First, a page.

Scientists: IPCC Report Should Serve as 'Wake-Up Call'
(GENEVA) -- The new U.N. Intergovernmental Panel on Climate Change report should serve as a "wake-up call" to governments and society about the role of humans in global warming, scientists say. "It is extremely likely that human influence has been the dominant cause of the observed warming since the mid-20th century," the IPCC's Fifth Assessment Report, which was published Friday, found.
"This report confirms with even more certainty than in the past -- that it is extremely likely that the changes in our climate system for the past half a century are due to human influence," Michel Jarraud, Secretary General of the World Meteorological Organization, which co-sponsored the IPCC, said in a statement.
"It should serve as yet another wake-up call that our activities today will have a profound impact on society not only for us but for many generations to come," he said.
More than 800 authors across more than 39 countries contributed to the working group's 2,500-page assessment, which draws on millions of observations and numerical data from climate model simulations.
The report, which contains the strongest wording yet on the existence of climate change and the role that humans play in contributing to it, states: "Warming in the climate system is unequivocal."
It also documents that the last three decades have successively been warmer at the Earth's surface than any preceding decades since 1850.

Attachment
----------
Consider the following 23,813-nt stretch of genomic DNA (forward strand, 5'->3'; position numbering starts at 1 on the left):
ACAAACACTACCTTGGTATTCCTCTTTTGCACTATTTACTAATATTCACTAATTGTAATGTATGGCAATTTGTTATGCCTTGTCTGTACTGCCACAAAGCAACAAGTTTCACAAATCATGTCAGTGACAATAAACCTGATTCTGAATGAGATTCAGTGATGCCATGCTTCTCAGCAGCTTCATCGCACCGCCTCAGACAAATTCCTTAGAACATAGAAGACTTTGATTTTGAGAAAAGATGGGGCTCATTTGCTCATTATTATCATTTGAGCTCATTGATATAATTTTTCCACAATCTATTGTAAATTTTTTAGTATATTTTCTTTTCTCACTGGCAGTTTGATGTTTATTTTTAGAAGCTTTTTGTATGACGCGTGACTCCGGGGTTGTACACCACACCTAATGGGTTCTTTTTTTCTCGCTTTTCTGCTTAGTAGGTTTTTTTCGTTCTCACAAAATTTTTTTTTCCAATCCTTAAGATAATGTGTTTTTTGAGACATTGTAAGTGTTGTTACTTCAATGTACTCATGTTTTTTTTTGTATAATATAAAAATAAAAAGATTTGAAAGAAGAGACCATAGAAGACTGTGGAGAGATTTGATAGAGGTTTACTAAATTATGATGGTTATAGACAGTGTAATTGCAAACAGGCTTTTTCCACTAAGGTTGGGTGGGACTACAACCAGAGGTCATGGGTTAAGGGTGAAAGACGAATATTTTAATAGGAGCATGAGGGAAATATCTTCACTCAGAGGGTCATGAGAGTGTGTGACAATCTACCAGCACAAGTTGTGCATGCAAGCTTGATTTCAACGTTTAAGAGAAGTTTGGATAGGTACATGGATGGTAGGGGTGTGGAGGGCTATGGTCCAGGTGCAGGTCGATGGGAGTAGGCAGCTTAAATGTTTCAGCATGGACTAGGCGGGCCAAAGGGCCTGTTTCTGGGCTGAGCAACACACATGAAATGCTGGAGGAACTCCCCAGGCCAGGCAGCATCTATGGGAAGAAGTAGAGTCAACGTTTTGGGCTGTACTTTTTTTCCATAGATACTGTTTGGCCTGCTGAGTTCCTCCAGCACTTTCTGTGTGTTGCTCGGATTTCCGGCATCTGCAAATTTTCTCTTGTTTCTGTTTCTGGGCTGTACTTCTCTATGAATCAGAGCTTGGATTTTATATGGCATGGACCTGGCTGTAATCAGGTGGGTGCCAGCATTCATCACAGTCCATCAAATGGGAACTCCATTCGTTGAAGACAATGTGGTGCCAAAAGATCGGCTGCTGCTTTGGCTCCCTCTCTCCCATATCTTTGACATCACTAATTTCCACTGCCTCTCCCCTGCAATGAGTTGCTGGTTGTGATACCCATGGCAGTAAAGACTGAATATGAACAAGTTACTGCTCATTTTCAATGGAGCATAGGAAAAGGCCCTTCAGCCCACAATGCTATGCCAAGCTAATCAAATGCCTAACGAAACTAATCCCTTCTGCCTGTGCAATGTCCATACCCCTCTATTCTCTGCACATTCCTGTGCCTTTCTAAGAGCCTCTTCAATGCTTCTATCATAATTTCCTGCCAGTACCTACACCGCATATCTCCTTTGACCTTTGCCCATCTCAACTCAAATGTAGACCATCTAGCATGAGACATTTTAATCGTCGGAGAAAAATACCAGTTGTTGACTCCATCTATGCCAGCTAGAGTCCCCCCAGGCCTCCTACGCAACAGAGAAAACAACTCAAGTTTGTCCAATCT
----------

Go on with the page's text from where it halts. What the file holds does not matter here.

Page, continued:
Scientists have predicted continued shrinking ice caps, rising sea levels, longer and more frequent heat waves, and wet regions receiving more rainfall and dry ones receiving less, as a result of these changes.
"Continued emissions of greenhouse gases will cause further warming and changes in all components of the climate system," said Thomas Stocker, Co-Chair of the IPCC Working Group I which released the report.
"Limiting climate change will require substantial and sustained reductions of greenhouse gas emissions."
"As the ocean warms, and glaciers and ice sheets reduce, global mean sea level will continue to rise, but at a faster rate than we have experienced over the past 40 years," said Working Group I's other Co-Chair Qin Dahe.
The report's summary for policy makers also contained strong wording.
"It is virtually certain that globally the troposphere has warmed since the mid-20th century" and it is "extremely likely" that more than half of observed increase in global average surface temperatures from 1951 to 2010 was caused by human produced greenhouse gas activity, the report summary said.
The report had been met with some criticism, notably by skeptics and climate change deniers in the lead-up to its release.
The IPCC fourth report, released in 2007, also came under fire from critics when it was released for including incorrect statements on Himalayan glaciers and natural disasters.
Next year, two other working groups that release reports on climate change for the IPCC will reveal their findings on the impacts global warming has on adaptability and vulnerability, and a policy report on mitigation.
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